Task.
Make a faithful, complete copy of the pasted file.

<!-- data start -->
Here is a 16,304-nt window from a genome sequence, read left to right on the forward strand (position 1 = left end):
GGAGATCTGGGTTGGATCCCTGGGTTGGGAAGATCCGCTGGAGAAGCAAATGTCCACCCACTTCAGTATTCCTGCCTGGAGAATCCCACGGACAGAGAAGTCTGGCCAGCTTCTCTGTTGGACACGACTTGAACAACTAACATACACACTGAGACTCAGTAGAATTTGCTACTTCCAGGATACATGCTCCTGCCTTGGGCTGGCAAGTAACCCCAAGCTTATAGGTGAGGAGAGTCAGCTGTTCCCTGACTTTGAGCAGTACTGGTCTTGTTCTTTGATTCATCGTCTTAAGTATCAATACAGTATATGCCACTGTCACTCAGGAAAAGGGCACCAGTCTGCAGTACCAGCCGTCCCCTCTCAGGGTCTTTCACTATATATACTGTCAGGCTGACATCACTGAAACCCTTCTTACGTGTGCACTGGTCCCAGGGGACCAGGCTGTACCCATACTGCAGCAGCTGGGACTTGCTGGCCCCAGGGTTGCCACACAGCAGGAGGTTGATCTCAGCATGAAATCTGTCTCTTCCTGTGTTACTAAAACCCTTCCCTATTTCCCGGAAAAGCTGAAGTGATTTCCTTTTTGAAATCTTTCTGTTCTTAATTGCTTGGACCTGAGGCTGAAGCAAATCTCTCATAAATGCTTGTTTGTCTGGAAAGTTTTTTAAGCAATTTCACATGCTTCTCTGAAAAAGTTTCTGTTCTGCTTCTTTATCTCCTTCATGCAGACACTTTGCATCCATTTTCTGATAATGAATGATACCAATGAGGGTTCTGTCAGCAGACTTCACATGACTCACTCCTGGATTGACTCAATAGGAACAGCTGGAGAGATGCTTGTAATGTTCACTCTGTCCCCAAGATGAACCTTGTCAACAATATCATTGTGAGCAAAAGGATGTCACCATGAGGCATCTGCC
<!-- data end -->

Here is a 16,304-nt window from a genome sequence, read left to right on the forward strand (position 1 = left end):
GGAGATCTGGGTTGGATCCCTGGGTTGGGAAGATCCGCTGGAGAAGCAAATGTCCACCCACTTCAGTATTCCTGCCTGGAGAATCCCACGGACAGAGAAGTCTGGCCAGCTTCTCTGTTGGACACGACTTGAACAACTAACATACACACTGAGACTCAGTAGAATTTGCTACTTCCAGGATACATGCTCCTGCCTTGGGCTGGCAAGTAACCCCAAGCTTATAGGTGAGGAGAGTCAGCTGTTCCCTGACTTTGAGCAGTACTGGTCTTGTTCTTTGATTCATCGTCTTAAGTATCAATACAGTATATGCCACTGTCACTCAGGAAAAGGGCACCAGTCTGCAGTACCAGCCGTCCCCTCTCAGGGTCTTTCACTATATATACTGTCAGGCTGACATCACTGAAACCCTTCTTACGTGTGCACTGGTCCCAGGGGACCAGGCTGTACCCATACTGCAGCAGCTGGGACTTGCTGGCCCCAGGGTTGCCACACAGCAGGAGGTTGATCTCAGCATGAAATCTGTCTCTTCCTGTGTTACTAAAACCCTTCCCTATTTCCCGGAAAAGCTGAAGTGATTTCCTTTTTGAAATCTTTCTGTTCTTAATTGCTTGGACCTGAGGCTGAAGCAAATCTCTCATAAATGCTTGTTTGTCTGGAAAGTTTTTTAAGCAATTTCACATGCTTCTCTGAAAAAGTTTCTGTTCTGCTTCTTTATCTCCTTCATGCAGACACTTTGCATCCATTTTCTGATAATGAATGATACCAATGAGGGTTCTGTCAGCAGACTTCACATGACTCACTCCTGGATTGACTCAATAGGAACAGCTGGAGAGATGCTTGTAATGTTCACTCTGTCCCCAAGATGAACCTTGTCAACAATATCATTGTGAGCAAAAGGATGTCACCATGAGGCATCTGCC